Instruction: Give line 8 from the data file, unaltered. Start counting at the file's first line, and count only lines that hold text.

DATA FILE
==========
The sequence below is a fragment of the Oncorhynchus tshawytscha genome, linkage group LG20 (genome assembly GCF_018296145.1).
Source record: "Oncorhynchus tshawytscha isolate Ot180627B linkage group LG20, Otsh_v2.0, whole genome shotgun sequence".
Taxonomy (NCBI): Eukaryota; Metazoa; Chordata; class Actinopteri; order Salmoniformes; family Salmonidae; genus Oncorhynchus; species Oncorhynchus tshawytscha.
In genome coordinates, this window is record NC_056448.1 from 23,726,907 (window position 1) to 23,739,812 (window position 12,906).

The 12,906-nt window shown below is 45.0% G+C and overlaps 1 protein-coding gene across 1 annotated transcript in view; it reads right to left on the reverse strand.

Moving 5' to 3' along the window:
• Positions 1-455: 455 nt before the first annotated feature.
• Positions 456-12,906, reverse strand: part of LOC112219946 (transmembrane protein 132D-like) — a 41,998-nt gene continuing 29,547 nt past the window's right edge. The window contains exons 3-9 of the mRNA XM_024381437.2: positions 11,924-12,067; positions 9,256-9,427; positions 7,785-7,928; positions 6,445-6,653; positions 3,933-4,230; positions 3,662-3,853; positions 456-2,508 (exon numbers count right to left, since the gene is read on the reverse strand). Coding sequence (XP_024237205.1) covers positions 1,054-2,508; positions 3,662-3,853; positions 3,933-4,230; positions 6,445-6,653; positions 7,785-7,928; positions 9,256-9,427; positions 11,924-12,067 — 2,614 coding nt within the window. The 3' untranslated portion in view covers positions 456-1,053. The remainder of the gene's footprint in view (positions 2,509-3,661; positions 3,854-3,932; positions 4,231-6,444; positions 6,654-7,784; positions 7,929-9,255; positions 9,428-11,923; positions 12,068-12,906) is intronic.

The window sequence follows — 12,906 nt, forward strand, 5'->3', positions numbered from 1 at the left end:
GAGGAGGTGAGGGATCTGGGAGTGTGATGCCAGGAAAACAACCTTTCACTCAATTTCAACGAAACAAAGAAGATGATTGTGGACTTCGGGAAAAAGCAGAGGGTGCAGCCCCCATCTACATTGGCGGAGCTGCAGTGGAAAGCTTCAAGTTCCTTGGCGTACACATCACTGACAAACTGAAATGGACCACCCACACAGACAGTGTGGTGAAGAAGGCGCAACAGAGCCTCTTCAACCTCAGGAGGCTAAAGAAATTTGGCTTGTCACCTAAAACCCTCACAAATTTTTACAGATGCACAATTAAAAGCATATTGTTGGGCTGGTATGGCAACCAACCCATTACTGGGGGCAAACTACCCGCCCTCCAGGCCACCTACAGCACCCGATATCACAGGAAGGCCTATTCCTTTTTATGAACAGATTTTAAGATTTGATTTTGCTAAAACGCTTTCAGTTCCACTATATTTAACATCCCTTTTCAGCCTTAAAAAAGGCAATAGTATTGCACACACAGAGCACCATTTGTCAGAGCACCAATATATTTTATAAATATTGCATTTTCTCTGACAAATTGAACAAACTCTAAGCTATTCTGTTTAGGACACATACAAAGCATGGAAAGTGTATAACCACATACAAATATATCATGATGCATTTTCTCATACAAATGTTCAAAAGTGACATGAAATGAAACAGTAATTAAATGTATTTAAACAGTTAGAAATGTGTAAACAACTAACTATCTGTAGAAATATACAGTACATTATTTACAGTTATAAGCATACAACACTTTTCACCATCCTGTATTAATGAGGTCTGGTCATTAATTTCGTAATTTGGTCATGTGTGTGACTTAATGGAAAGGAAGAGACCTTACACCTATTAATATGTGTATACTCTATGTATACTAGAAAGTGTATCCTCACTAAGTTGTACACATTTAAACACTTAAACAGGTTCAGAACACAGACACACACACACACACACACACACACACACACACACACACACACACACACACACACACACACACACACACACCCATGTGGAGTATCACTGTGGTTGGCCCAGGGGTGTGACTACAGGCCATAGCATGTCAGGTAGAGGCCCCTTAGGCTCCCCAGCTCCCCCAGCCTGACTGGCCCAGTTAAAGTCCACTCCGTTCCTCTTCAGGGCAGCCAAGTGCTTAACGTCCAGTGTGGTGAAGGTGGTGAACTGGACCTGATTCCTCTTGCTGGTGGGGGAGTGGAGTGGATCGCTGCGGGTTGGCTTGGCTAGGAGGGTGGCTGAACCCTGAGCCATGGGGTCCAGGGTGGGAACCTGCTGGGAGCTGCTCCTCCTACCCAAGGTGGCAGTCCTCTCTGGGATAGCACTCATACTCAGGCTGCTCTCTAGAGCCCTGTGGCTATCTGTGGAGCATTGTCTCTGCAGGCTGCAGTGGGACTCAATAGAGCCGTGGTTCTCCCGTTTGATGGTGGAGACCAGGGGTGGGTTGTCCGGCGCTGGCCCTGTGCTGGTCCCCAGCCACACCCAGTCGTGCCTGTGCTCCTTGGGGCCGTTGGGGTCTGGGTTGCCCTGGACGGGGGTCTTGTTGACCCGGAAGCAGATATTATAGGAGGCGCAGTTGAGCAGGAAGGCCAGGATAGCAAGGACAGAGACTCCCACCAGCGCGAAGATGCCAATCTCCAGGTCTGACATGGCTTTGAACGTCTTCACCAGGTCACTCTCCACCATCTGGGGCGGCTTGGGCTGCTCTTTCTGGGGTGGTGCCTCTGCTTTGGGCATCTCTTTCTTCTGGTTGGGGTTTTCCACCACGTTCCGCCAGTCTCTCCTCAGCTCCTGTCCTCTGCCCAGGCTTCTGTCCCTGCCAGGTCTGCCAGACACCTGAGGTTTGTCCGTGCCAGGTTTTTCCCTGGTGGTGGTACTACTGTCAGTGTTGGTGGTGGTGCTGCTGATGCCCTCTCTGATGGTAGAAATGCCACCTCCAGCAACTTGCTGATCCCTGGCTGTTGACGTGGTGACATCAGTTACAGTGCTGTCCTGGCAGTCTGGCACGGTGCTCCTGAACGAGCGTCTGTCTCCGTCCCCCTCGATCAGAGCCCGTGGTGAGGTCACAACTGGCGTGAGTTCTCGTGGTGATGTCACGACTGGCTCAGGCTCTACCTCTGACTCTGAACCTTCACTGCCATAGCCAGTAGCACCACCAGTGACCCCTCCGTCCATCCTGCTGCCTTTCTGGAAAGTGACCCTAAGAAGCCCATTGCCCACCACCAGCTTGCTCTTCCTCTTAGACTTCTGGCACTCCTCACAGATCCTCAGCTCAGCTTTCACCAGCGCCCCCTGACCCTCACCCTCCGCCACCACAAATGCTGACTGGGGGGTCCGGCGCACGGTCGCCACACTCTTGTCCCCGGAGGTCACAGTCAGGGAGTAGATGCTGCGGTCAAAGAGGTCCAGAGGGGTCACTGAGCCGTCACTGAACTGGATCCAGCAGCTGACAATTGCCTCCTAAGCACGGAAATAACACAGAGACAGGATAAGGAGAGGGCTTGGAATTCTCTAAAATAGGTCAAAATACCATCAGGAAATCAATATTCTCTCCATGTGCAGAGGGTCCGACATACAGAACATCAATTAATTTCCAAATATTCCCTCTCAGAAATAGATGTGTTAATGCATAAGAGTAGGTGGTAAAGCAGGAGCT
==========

• Positions 456-12,906, reverse strand: part of LOC112219946 (transmembrane protein 132D-like) — a 41,998-nt gene continuing 29,547 nt past the window's right edge. The window contains exons 3-9 of the mRNA XM_024381437.2: positions 11,924-12,067; positions 9,256-9,427; positions 7,785-7,928; positions 6,445-6,653; positions 3,933-4,230; positions 3,662-3,853; positions 456-2,508 (exon numbers count right to left, since the gene is read on the reverse strand). Coding sequence (XP_024237205.1) covers positions 1,054-2,508; positions 3,662-3,853; positions 3,933-4,230; positions 6,445-6,653; positions 7,785-7,928; positions 9,256-9,427; positions 11,924-12,067 — 2,614 coding nt within the window. The 3' untranslated portion in view covers positions 456-1,053. The remainder of the gene's footprint in view (positions 2,509-3,661; positions 3,854-3,932; positions 4,231-6,444; positions 6,654-7,784; positions 7,929-9,255; positions 9,428-11,923; positions 12,068-12,906) is intronic.